When we no longer put too much faith in our leaders or have too much fear of them, this frees us up to pray for them according to Scripture’s admonition: “I urge, then, first of all, that petitions, prayers, intercession and thanksgiving be made for all people – for kings and all those in authority, that we may live peaceful and quiet lives in all godliness and holiness” (1 Timothy 2:1-2).  I find it especially striking that making it a common practice to pray for our leaders – no matter who they might be – is commanded by Paul not only because of the effects these prayers have on our leaders, but because of the effects these prayers have on us!  When we pray for our leaders, Paul says, this leads us to peaceful and quiet lives even when the world around us feels troubled, and godly and holy lives even when the world around us seems to be careening into moral rot.  When we pray for others, God strengthens us.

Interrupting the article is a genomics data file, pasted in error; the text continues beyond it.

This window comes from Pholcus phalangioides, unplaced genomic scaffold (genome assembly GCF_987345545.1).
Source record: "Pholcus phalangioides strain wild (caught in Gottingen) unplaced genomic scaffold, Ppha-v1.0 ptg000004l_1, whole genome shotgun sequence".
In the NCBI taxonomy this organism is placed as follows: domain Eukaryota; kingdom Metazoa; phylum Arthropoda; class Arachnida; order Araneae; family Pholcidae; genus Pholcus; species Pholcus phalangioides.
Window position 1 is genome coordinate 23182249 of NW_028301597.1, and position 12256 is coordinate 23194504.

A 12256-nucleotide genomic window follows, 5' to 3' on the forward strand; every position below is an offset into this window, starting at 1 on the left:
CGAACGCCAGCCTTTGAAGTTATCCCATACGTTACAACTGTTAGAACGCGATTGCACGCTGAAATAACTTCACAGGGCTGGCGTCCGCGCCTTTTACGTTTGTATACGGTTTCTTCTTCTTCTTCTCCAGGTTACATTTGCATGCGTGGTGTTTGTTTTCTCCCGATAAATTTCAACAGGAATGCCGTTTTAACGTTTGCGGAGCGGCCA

As Donald Trump assumes the responsibilities of the President of the United States, he needs our prayers.  So keep President Trump and his family in your prayers.  And while you’re at it, keep other leaders, be they on the national, statewide, or local levels, in your prayers as well.  As a practical admonition, perhaps consider writing a note to one of your public servants asking how you can pray for them.  Your note just might be a big blessing to them and encourage them to become a better leader.  And that’s something our nation can always use.

January 23, 2017 at 5:15 am 5 comments

President-Elect Donald J. Trump

trump-obama-oval-office

Credit: Pablo Martinez Monsivais/AP Photo